Judith E. Johnson
September 20, 2005
Introduction by Sally Rhodes
8:00 p.m. Reading
Assembly Hall, Campus Center
UAlbany, Uptown Campus
Judith Johnson, poet, fiction writer, performance artist, and UAlbany professor, is the author of two books of short fiction and eight books of poetry, the most recent of which is "Cities of Mathematics and Desire" (2005, Sheep Meadow Press, ISBN 1-931-357-97-8). This new volume, which won the Poetry Society of America Di Castagnola Award for best poetry manuscript, reads like a form of spoken opera, with its many characters and conflicts, arias and choral ensembles. The title poem of the collection is a meditation on love, chaos theory, and the poetry of Anna Akhmatova and Guillaume Apollinaire. The speaking voices in that poem include King Kong, Fay Wray, the French poet Gerard de Nerval, and his pet lobster.
"In a time so fraught with demands upon our abilities to think and articulate the given world, this writing moves instantly to confront the presumptions and complex orders of our experience. Its scale and courage are deeply attractive, and the wedding of too often opposed rhetorics, scientific and poetic, is in itself an achievement that merits respect. Its vision is grounded in the power to confront and believe that to be human is the singular freedom and limit of our common life." - Former New York State Poet Robert Creeley
"I want to report that your poem is quite mad and wonderful, and in every way worthy of its great forebears. You've loaded every rift with allusion and information--but I trust the voice that speaks for you and am taken with its passionate authority. You have given the lively spirits who inspired you a worthy habitation. For a work of this daring and magnitude, my feeling is that you should aim at separate publication in a truly handsome format."- Former U.S. Poet Laureate Stanley Kunitz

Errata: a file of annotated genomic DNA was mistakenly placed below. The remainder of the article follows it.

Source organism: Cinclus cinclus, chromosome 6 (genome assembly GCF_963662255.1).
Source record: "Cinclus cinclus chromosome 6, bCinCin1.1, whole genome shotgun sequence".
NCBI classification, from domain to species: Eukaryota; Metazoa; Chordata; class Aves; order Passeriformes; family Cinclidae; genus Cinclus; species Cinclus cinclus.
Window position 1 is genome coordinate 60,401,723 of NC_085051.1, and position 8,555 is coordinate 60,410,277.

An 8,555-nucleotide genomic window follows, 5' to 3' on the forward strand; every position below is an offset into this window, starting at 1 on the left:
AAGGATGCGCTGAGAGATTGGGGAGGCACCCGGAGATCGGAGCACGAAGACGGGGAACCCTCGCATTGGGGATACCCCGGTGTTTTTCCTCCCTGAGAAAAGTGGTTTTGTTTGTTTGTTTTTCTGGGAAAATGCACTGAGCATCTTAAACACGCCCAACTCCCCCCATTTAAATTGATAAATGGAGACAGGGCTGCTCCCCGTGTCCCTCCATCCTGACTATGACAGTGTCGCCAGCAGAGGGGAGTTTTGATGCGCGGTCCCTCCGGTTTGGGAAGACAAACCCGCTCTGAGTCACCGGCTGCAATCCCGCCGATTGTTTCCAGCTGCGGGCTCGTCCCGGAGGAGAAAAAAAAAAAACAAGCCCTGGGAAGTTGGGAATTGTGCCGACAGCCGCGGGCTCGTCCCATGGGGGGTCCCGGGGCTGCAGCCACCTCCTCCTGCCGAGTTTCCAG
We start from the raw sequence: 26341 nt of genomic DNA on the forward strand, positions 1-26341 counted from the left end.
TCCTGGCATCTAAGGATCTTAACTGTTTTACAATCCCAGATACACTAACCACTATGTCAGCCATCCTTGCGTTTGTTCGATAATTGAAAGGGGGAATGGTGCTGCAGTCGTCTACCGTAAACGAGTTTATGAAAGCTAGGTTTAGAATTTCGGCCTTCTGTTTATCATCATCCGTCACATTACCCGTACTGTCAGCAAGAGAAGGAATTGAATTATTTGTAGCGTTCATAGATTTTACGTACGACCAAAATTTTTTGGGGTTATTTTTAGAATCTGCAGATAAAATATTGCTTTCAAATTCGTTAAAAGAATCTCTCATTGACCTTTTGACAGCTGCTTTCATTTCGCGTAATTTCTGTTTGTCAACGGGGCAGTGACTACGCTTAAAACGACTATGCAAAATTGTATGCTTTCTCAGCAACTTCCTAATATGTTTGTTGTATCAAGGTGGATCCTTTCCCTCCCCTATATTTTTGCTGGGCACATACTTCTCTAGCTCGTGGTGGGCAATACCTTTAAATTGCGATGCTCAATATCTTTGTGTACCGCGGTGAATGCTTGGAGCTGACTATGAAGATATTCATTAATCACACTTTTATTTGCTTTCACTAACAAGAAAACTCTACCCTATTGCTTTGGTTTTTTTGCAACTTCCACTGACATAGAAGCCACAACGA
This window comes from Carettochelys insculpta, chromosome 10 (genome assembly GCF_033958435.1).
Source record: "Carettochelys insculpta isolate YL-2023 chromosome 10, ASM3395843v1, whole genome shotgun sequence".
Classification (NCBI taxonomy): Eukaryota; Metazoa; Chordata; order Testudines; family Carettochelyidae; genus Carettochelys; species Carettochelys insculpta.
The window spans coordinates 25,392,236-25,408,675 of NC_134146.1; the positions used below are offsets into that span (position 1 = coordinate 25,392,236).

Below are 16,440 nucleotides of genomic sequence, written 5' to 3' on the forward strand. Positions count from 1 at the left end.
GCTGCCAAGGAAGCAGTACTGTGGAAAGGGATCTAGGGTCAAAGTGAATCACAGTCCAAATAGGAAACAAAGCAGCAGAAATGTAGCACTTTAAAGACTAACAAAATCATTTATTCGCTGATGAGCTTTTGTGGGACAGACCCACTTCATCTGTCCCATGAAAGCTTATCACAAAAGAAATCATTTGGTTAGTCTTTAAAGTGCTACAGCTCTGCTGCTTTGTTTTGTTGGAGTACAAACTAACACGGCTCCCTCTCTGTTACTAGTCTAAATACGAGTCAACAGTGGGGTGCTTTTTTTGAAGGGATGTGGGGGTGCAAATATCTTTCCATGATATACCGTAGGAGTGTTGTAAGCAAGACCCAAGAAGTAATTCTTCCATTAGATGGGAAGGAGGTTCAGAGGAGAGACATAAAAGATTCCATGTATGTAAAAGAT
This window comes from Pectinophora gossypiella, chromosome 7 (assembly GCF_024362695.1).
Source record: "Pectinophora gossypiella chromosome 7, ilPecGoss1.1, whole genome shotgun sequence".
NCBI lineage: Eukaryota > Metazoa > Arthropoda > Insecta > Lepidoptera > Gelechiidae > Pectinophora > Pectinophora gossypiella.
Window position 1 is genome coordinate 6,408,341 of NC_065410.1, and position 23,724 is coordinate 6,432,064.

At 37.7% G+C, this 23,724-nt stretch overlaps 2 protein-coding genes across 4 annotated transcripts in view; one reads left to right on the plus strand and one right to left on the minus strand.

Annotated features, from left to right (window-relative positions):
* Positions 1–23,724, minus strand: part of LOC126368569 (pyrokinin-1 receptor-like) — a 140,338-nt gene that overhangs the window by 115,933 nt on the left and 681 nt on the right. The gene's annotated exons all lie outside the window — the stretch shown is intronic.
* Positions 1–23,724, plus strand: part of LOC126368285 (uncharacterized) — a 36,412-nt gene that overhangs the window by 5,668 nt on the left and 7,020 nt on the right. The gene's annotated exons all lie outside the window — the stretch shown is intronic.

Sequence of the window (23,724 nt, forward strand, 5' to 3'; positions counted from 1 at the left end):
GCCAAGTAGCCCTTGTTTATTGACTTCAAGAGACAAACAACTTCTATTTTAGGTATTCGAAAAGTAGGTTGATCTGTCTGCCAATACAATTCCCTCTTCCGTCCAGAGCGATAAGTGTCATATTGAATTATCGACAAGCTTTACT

A member of the UAlbany faculty since 1981, Johnson serves currently as Associate Dean of Undergraduate Studies, Director of Honors and Presidential Scholars Programs, and Professor of English and Women's Studies, where she has chaired both departments.
Johnson's first poetry volume, "Uranium Poems" (1969), received the Yale Series of Younger Poets Prize. Other collections include "Impossible Buildings" (1972); "The Waste Trilogy," comprised of "The Town Scold" (1977), "Transparencies" (1978), and "Dead's Good Company" (1979); "How the Dead Count" (1978); and "The Ice Lizard" (1992).
"remarkable style, more like a rapid telephone conversation than like anything transcribable on a page, vivifies poems into a flashing strobe-light flicker of the mind…. [She] has a more primitive grip on some instinctive and pre-intellectual babble of language, so that a clear helter-skelter spring of bubbling sounds waters her poems, as if in some pure obligato the poems were accompanying themselves on the lute." - eminent poetry critic Helen Vendler, "New York Times Book Review," on "Impossible Buildings"
"Judith Johnson is a major voice of our time. Sardonicism, anger, grief, love lost, and love earned in blood are intertwined through a master of surrealistic techniques…." - poet David Ignatow in praise of "The Ice Lizard"
Johnson's intermedia installation, "Friedrich Liebermann, American Artist," has been widely exhibited, and is now being developed as a CD-ROM novel. With Brenda S. Webster, Johnson co-edited "Hungry for Light" (1993), the journal of abstract expressionist painter and writer Ethel Schwabacher.
Johnson has served as President of the Board of Associated Writing Programs (AWP), and as President of the Poetry Society of America. Currently, she edits the feminist literary periodical, "13th Moon," and publishes "The Little Magazine," an electronic journal.
Writers Online Magazine Article|
Sheep Meadow Press
Women's Studies Department